William MacAskill is associate professor of philosophy at the University of Oxford and the author of Doing Good Better.
A popular way to raise money for charity in the U.K. is to undertake a sponsored skydive. Every year, thousands of people gather donations for good causes and then throw themselves out of planes. This may sound like a win-win scenario: The fundraiser offers an exhilarating once-in-a-lifetime experience, and at the same time raises money for a good cause. What could be the harm in that?
A study of two popular parachuting centers in Perthshire, Scotland, my home country, found that over five years (1991 to 1995), approximately 1,500 people went skydiving for charity. Collectively they raised more than £120,000 (about £200,000 today, or more than $300,000), which seems pretty impressive. But the whole venture was badly misguided.
First, the cost of diving had to come out of the sponsored donations: Of the £120,000 raised, only £45,000 ultimately went to the charities. Second, and even more important, the skydivers were mostly first-time jumpers. They received only six hours of training before the jump, and around a third wore unsuitable footwear. The result? First-time jumpers had 163 injuries, 103 of the injuries skydivers received required hospitalization, and the average hospital stay was nine days.
The cost of all these injuries to the U.K.’s National Health Service was around £610,000. That means that, every £1 raised for the charities, which ironically were mostly health-related, cost the NHS about £13. Despite evidence of the negative impact of sponsored skydives, the practice is still popular.
The Scottish skydiver example is extreme, but ineffective altruism is far too common. Even though some charities are exceptional at turning resources into improvement in people’s wellbeing, many have no more than negligible effect, and a few are even actively harmful. Yet ineffective charities still get funding. Why?
The skydivers provide us with a clue: Performing stunts for charity appeals to us emotionally. It’s unusual, it’s exciting, and it’s instinctively pleasing for donations to be “earned” through risk-taking. The problem, as the study shows, is that in the cold light of day, these emotional reactions can turn out to be entirely misleading.
Charities often appeal to our sympathies by using images of sick children and cute pandas, rather than facts and figures that prove their impact. Yet we fund them anyway. Psychologists and economists have shown that a major motivation for doing good is the “warm glow” it gives us, rather than any rational assessment of the effects. Inevitably, this emotional basis for altruism distorts our ability to think clearly about helping others.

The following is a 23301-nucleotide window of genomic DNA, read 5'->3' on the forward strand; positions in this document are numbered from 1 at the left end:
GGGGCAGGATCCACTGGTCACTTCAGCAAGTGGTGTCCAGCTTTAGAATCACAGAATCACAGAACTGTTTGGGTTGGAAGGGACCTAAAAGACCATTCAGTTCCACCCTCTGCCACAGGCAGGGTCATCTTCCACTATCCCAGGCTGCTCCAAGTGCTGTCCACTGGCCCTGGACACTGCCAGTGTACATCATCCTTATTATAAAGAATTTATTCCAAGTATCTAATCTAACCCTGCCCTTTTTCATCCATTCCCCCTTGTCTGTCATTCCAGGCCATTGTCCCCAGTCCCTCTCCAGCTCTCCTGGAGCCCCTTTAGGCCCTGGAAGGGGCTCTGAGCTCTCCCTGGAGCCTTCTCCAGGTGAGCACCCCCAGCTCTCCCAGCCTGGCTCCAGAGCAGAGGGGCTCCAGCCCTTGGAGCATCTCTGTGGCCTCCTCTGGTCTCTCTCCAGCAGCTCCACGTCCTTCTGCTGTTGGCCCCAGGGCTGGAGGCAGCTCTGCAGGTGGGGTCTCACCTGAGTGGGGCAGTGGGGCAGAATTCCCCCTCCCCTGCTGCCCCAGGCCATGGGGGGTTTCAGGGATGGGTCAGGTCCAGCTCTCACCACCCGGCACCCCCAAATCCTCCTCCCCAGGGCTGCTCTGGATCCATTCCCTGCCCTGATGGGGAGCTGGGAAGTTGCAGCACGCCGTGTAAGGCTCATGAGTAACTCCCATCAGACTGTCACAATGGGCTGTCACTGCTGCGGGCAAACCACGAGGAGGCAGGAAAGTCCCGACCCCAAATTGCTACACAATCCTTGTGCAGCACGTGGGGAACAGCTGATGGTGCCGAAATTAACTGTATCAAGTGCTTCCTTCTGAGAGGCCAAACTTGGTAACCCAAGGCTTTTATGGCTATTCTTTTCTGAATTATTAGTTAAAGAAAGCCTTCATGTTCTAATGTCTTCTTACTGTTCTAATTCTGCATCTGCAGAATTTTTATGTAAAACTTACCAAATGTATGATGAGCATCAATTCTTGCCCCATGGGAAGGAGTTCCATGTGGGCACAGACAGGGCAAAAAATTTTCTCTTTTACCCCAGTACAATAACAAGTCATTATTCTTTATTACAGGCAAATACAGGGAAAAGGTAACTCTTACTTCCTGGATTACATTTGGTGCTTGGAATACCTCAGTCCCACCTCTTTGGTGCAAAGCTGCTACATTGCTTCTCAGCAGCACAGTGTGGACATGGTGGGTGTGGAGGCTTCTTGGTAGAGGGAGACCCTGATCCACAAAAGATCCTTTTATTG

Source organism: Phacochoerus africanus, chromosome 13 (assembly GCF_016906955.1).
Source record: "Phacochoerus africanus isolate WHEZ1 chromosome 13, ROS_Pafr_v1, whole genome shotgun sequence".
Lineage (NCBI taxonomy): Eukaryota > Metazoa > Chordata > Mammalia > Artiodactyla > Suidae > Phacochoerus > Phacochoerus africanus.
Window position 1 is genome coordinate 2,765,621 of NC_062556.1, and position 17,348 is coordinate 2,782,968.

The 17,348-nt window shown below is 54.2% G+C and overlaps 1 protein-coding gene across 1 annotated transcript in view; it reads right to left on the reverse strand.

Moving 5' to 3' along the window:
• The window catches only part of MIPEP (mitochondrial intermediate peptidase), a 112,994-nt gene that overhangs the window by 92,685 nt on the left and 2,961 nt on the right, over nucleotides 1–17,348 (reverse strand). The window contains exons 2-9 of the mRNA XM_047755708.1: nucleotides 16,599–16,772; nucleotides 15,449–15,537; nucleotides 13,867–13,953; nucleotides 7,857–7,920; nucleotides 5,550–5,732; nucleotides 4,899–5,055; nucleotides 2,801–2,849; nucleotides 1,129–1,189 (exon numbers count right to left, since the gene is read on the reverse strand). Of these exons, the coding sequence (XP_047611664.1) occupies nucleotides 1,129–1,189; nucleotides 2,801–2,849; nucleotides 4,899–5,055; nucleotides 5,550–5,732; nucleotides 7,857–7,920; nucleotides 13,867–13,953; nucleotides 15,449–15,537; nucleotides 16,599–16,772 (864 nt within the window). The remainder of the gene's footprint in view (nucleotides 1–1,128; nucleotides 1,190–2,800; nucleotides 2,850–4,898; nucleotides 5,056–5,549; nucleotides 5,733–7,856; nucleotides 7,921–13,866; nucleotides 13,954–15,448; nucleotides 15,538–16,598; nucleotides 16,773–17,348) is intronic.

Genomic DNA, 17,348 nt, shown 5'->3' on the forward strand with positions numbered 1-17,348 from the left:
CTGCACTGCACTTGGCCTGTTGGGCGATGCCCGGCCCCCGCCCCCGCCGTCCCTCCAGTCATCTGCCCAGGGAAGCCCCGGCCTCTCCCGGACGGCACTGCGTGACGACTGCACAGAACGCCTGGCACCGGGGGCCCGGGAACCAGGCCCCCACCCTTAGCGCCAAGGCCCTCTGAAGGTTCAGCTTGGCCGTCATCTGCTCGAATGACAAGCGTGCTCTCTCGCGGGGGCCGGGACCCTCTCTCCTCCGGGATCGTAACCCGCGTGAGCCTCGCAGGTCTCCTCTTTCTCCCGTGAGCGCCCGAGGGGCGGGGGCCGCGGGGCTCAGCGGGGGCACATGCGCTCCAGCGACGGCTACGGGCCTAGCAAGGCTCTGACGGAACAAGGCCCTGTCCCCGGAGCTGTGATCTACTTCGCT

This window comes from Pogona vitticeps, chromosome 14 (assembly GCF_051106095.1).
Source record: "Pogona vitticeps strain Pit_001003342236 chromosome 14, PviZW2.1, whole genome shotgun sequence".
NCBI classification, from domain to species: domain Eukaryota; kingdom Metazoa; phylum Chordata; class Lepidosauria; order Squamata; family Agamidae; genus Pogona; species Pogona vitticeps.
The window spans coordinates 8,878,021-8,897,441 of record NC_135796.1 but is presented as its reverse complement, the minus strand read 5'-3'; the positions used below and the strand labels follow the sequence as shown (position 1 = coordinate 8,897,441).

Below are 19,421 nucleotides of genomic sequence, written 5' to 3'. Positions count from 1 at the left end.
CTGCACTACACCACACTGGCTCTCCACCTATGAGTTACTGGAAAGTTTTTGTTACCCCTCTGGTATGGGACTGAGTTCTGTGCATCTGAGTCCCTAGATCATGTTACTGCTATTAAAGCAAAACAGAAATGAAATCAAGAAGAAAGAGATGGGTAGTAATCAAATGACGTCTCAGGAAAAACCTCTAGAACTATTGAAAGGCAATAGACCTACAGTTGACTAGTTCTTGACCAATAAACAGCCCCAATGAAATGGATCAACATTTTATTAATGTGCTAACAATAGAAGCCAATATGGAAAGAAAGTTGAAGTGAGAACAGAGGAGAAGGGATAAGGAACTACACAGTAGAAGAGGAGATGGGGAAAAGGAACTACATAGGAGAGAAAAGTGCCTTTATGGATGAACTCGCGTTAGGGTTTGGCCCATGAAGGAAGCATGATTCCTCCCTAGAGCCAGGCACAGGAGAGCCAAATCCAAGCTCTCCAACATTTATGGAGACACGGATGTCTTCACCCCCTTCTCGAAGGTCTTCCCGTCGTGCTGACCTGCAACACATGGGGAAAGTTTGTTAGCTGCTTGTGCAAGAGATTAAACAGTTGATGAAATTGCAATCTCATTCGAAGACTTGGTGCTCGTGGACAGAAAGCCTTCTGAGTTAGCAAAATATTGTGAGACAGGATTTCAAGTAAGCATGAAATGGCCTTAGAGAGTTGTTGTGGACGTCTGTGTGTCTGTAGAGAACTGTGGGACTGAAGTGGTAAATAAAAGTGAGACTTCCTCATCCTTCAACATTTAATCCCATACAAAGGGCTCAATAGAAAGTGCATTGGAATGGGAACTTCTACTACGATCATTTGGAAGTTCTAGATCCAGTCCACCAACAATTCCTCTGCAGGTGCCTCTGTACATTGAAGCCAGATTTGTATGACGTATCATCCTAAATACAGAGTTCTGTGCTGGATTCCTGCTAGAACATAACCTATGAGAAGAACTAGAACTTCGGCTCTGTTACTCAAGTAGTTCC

In one study, participants were asked how much they would be willing to pay in order to save migrating birds from drowning as a result of an oil spill. Some were told that 2,000 birds would die without their donation; others were told 20,000, and a third group 200,000. The number of birds saved had almost no impact on the amount people would give, about $80 in each case. People responded to the image of a single bird, exhausted, with oil-soaked feathers.
Why do our brains respond like this? In the world in which we evolved, the number of people impacted by our actions was small, and the area in which we could help was localized. We could see the results of our actions, so responding on the basis of our emotions worked pretty well. But now we live in a world in which thousands of people can be affected by our actions, including people far away who we will never meet, and who we will never know as anything other than statistics. The emotional part of our brains cannot truly comprehend this. As a result, our sympathetic instincts can lead us badly astray.
To make matters worse, because we don’t respond to figures, charities often don’t give us their figures. When we make a donation, we almost never find out what happened to that money. However well or poorly the charity does, we get the same positive feedback: glossy leaflets touting the charity’s success. We feel good either way.
If we really want to do good, we need to focus on our ability to reason—to examine and respond to evidence—in order to channel our sympathies in the right direction. We should do whatever helps others the most, rather than fixating on any particular way because of its emotional appeal. I call this approach effective altruism.
How can we put this into practice? By seeking out charities with an excellent track record (or which are trialing something new and promising). Look at their success figures, compare different organizations, and make a reasoned, impact-based decision. And if that sounds like a lot of work, you can always get a little help: organizations like GiveWell publish their research into the most effective charities in the world, through which your donations can significantly improve the lives of thousands of people. The tools are out there to find the best, most effective charities in the world. When it comes to giving, the question is: Are you willing to put in the effort?